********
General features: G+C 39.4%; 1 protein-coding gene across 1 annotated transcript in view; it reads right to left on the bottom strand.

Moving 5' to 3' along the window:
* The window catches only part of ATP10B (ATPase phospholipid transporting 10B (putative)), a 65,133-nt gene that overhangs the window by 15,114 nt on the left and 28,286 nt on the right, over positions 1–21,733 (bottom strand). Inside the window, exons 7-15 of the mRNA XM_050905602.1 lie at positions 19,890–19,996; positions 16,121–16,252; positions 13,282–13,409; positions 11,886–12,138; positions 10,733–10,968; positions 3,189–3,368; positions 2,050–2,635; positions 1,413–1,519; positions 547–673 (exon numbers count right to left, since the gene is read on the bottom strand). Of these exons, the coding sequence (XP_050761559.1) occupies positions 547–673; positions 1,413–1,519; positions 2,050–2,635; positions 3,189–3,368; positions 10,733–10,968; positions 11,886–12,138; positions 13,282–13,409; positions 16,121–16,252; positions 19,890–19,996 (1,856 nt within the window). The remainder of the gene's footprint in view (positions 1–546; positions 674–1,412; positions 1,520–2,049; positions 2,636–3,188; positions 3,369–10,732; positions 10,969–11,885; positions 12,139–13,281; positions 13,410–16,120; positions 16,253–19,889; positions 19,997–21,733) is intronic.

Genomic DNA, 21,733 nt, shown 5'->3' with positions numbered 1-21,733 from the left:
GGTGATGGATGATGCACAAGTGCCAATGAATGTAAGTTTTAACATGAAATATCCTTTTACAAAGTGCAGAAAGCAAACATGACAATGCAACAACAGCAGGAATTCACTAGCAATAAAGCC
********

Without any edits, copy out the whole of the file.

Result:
General features: G+C 39.4%; 1 protein-coding gene across 1 annotated transcript in view; it reads right to left on the bottom strand.

Moving 5' to 3' along the window:
* The window catches only part of ATP10B (ATPase phospholipid transporting 10B (putative)), a 65,133-nt gene that overhangs the window by 15,114 nt on the left and 28,286 nt on the right, over positions 1–21,733 (bottom strand). Inside the window, exons 7-15 of the mRNA XM_050905602.1 lie at positions 19,890–19,996; positions 16,121–16,252; positions 13,282–13,409; positions 11,886–12,138; positions 10,733–10,968; positions 3,189–3,368; positions 2,050–2,635; positions 1,413–1,519; positions 547–673 (exon numbers count right to left, since the gene is read on the bottom strand). Of these exons, the coding sequence (XP_050761559.1) occupies positions 547–673; positions 1,413–1,519; positions 2,050–2,635; positions 3,189–3,368; positions 10,733–10,968; positions 11,886–12,138; positions 13,282–13,409; positions 16,121–16,252; positions 19,890–19,996 (1,856 nt within the window). The remainder of the gene's footprint in view (positions 1–546; positions 674–1,412; positions 1,520–2,049; positions 2,636–3,188; positions 3,369–10,732; positions 10,969–11,885; positions 12,139–13,281; positions 13,410–16,120; positions 16,253–19,889; positions 19,997–21,733) is intronic.

Genomic DNA, 21,733 nt, shown 5'->3' with positions numbered 1-21,733 from the left:
GGTGATGGATGATGCACAAGTGCCAATGAATGTAAGTTTTAACATGAAATATCCTTTTACAAAGTGCAGAAAGCAAACATGACAATGCAACAACAGCAGGAATTCACTAGCAATAAAGCC